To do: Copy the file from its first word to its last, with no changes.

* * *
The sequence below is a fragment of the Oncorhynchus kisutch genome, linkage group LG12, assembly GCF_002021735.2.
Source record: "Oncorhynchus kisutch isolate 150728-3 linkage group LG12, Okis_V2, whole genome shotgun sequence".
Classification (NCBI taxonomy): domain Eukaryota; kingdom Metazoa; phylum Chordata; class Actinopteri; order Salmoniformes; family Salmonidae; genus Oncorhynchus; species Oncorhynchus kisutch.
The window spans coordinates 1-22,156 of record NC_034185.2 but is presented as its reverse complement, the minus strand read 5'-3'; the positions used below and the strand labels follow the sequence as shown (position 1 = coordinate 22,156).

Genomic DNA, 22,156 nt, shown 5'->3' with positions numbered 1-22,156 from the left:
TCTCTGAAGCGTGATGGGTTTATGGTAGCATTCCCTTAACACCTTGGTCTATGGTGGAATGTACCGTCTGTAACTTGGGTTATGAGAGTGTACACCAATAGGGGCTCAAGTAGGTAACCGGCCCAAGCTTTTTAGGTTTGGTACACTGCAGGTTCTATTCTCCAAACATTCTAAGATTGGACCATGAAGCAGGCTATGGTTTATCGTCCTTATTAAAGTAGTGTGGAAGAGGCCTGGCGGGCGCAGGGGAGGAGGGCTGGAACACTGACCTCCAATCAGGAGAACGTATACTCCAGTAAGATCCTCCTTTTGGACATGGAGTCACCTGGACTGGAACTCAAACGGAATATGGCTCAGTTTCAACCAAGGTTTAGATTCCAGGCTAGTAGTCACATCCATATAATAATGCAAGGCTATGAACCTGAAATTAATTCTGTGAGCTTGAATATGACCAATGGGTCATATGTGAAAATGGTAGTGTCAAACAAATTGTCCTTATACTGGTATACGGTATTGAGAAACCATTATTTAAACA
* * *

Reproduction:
The sequence below is a fragment of the Oncorhynchus kisutch genome, linkage group LG12, assembly GCF_002021735.2.
Source record: "Oncorhynchus kisutch isolate 150728-3 linkage group LG12, Okis_V2, whole genome shotgun sequence".
Classification (NCBI taxonomy): domain Eukaryota; kingdom Metazoa; phylum Chordata; class Actinopteri; order Salmoniformes; family Salmonidae; genus Oncorhynchus; species Oncorhynchus kisutch.
The window spans coordinates 1-22,156 of record NC_034185.2 but is presented as its reverse complement, the minus strand read 5'-3'; the positions used below and the strand labels follow the sequence as shown (position 1 = coordinate 22,156).

Genomic DNA, 22,156 nt, shown 5'->3' with positions numbered 1-22,156 from the left:
TCTCTGAAGCGTGATGGGTTTATGGTAGCATTCCCTTAACACCTTGGTCTATGGTGGAATGTACCGTCTGTAACTTGGGTTATGAGAGTGTACACCAATAGGGGCTCAAGTAGGTAACCGGCCCAAGCTTTTTAGGTTTGGTACACTGCAGGTTCTATTCTCCAAACATTCTAAGATTGGACCATGAAGCAGGCTATGGTTTATCGTCCTTATTAAAGTAGTGTGGAAGAGGCCTGGCGGGCGCAGGGGAGGAGGGCTGGAACACTGACCTCCAATCAGGAGAACGTATACTCCAGTAAGATCCTCCTTTTGGACATGGAGTCACCTGGACTGGAACTCAAACGGAATATGGCTCAGTTTCAACCAAGGTTTAGATTCCAGGCTAGTAGTCACATCCATATAATAATGCAAGGCTATGAACCTGAAATTAATTCTGTGAGCTTGAATATGACCAATGGGTCATATGTGAAAATGGTAGTGTCAAACAAATTGTCCTTATACTGGTATACGGTATTGAGAAACCATTATTTAAACA